This is a Skilled Nursing Care facility but does not look, feel, or SMELL like a nursing home. Walk on either floor and to any of the four wings and you can sense that this feels more like living in a large house. Care provided by the staff is kind , patient, not rushed and respectful.
Residents have private rooms with wood furniture and TV and most have private baths while those that need specilized care share a bath, just across the private hallway, with one other patient. There is a little room for personal furniture and each resident has a shadow/memory box built into the wall near his/her door.
Residents and their guests may choose to eat meals in his/her room, at a table in one of the common areas (some like to watch TV), but most choose to eat in the dining room on their floor. Several couples, physically separated by differing physical limitations and care needs, choose to dine together. (For instance, one partner may still live in one of the two independent-living apartment buildings or houses, and walk over to Willowbrooke Court for dinner with his/her spouse.) You won't see plastic utensils, or heavy duty plastic plates and cups; all meals are served on nice china with stainless utensils and cloth napkins.
Occupational, Speech, and Physical Therapy are scheduled regularly and independence, along with applicable safety precautions, is encouraged. Nurses Aids and LPN's provide most of the day-to-day routine care; an RN is always available and a doctor is on 24-7 call.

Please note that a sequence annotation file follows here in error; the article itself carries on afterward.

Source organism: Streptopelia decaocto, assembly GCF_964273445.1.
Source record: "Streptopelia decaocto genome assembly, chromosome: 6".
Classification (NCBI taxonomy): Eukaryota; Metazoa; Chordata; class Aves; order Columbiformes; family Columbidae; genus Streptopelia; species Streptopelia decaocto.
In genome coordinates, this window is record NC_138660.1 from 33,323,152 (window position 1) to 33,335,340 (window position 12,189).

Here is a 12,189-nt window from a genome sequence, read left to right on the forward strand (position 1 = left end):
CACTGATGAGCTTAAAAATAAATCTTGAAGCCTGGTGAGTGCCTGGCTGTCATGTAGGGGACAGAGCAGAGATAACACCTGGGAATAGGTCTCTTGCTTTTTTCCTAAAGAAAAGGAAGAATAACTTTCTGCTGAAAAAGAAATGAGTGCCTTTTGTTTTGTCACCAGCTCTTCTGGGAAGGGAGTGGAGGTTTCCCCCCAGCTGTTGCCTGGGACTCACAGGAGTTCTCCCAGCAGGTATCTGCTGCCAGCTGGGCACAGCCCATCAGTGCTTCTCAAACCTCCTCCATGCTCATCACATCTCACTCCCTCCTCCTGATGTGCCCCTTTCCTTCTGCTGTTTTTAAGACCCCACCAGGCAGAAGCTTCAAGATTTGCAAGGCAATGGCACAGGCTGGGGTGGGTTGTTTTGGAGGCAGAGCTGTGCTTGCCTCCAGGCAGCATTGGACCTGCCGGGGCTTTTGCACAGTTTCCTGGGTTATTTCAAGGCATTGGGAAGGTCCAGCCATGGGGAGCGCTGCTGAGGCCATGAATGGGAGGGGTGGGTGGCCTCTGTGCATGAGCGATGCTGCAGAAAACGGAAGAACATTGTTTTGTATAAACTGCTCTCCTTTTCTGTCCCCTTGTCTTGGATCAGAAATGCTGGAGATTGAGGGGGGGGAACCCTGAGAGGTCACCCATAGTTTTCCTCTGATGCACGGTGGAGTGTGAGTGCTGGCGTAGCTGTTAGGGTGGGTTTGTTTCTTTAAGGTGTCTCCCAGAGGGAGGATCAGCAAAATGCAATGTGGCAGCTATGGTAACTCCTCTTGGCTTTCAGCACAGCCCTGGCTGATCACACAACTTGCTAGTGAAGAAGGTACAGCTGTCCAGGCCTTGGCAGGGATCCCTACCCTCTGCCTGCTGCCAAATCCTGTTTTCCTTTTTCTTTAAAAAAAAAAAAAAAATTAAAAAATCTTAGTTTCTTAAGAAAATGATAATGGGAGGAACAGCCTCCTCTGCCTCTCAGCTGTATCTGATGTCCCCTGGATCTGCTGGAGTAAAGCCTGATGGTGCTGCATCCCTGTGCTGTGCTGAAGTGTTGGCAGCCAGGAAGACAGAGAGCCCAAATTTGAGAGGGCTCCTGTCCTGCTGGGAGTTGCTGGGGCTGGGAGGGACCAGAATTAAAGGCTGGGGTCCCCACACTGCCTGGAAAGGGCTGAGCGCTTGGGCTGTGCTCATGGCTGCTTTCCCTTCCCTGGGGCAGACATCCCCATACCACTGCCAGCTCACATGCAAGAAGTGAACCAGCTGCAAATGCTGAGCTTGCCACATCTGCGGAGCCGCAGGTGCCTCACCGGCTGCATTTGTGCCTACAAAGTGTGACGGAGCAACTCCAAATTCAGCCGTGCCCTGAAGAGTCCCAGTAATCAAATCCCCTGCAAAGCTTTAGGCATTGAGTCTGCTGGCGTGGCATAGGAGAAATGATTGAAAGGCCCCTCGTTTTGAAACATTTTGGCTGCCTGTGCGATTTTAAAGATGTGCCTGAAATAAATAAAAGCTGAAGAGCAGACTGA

Many resident ( heart, stroke, etc. patients) are a "fall risk"; they must summon help for walking, toiletting, dressing, etc.. In this past month I have seen two occasions when a resident's emergency button was misplaced, out of the patient's reach, and another resident filled in the gap and called for assistance. I have also observed two instances, both during the very busy times before and after dinner, when the staffing level for aids was insufficient to allow a timely response to an alarm from a patient.
The Lanier Village Chaplain, who lives on-site, leads vesper services in the centralized chapel at 4pm on Sundays plus a service at Willowbrook and one at the Assisted Living facility each week and maintains a weekly prayer list (information provided by patients or their family) for residents and their families.
The train garden, with a running fountain and foursmall covered bench seats, is readily available for reading, contemplation, bird watching, etc. This is just one of at least eight gardens (many with fountains or man-made waterfalls) on the premises open to residents and guests.